Salt domes in Northern Germany: Total volume of salt sediments

Salt domes in north Germany

In the north of Germany, between the river Ems and the river Oder, there are major underground deposits of rock salt. These salt deposits have very varied structures. A salt dome for instance is a salt structure that has risen up several kilometres in some cases, and can even extend up as far as the surface. In addition to its usual white- grey colour, salt can also have a range of red to orange colours caused by the presence of minor quantities of iron.

The salt sequences in north Germany were deposited approximately 250-290 million years ago (Rotliegend and Zechstein of the Permian). The particularly thick, approx. 250 million year old Zechstein salt has excellent properties, making it especially suitable for cavern construction. The Etzel salt dome also mainly consists of Zechstein salt, and is also one of the largest salt domes in the region.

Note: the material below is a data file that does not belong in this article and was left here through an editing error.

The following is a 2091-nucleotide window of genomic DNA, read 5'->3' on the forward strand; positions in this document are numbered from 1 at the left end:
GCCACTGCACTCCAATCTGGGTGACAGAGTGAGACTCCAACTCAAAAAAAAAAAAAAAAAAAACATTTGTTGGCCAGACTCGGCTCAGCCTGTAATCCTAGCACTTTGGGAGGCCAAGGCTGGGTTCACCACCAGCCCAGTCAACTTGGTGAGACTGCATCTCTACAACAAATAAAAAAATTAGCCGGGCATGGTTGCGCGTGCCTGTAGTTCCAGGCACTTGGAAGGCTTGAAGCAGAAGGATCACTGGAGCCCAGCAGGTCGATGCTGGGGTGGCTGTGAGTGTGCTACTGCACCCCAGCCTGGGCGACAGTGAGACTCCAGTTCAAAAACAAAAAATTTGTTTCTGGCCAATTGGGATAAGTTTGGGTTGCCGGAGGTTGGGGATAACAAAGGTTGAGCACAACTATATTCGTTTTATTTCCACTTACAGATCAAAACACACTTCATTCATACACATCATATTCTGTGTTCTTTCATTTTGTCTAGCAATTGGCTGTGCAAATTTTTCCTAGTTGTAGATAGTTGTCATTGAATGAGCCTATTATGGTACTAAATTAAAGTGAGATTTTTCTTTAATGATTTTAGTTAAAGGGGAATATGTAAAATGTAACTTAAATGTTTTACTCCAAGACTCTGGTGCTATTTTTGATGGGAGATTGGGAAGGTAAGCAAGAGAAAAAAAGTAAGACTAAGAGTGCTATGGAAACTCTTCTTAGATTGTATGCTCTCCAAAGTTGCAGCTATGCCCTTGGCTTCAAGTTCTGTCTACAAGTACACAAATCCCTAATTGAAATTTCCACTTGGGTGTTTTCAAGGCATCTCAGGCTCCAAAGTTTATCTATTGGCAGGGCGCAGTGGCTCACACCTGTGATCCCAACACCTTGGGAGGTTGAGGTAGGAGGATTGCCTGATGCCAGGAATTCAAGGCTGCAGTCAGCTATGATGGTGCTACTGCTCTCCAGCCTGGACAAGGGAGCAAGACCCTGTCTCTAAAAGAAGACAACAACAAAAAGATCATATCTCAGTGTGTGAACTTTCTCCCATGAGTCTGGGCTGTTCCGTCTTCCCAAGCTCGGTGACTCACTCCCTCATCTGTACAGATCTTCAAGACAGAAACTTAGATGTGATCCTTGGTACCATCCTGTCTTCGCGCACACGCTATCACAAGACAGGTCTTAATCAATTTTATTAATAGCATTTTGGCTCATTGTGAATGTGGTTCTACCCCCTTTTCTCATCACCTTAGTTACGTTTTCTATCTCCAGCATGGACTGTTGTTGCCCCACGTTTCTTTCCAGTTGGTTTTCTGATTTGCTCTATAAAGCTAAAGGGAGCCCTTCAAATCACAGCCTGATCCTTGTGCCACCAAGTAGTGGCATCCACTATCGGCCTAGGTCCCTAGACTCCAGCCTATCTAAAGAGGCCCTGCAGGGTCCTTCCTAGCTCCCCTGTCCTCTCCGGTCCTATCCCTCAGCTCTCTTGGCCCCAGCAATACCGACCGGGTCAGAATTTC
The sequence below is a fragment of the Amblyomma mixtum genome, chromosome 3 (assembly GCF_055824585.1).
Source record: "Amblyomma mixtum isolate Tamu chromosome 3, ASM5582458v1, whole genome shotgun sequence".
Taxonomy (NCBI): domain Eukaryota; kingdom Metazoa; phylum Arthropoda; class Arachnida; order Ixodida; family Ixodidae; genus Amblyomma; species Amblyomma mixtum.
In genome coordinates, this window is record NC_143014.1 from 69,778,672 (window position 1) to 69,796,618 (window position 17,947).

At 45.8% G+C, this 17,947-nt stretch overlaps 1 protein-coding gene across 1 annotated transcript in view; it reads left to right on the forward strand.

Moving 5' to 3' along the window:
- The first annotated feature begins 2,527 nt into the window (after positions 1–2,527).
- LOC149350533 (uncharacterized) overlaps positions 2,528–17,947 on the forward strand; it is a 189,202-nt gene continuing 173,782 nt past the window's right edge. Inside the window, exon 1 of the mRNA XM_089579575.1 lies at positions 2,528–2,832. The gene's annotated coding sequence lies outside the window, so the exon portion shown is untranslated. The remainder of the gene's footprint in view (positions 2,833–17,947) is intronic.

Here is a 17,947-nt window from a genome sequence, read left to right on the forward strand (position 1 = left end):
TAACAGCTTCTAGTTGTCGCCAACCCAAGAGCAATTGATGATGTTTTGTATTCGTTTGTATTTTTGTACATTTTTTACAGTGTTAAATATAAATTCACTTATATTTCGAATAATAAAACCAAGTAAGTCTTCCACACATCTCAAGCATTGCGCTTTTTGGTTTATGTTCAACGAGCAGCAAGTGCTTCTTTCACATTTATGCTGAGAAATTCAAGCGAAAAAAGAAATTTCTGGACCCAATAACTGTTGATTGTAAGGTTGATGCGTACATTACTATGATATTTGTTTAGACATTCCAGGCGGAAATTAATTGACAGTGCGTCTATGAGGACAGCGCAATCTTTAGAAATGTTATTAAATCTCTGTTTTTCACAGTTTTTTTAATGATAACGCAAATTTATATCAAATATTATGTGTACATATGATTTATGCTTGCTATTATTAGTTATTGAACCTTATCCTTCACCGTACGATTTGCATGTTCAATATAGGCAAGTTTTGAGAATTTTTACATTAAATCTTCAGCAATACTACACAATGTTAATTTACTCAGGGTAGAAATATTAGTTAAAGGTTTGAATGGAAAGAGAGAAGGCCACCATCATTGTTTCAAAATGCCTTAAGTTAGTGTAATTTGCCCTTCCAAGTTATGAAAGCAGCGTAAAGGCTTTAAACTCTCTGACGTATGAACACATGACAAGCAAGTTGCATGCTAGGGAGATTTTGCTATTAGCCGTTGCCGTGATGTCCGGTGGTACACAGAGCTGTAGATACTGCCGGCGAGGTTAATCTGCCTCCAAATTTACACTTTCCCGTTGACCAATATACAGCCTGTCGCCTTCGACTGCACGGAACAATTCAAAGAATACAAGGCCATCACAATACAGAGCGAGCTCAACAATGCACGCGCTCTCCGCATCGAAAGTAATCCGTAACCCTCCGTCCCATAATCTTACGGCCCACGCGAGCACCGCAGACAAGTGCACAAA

Total volume of salt deposits in north Germany

The estimated total volume of all the salt deposits in north Germany is around 90,000 km3. This volume corresponds to a theoretical cube with sides measuring around 45 km – approximately the distance from Bremen to Oldenburg.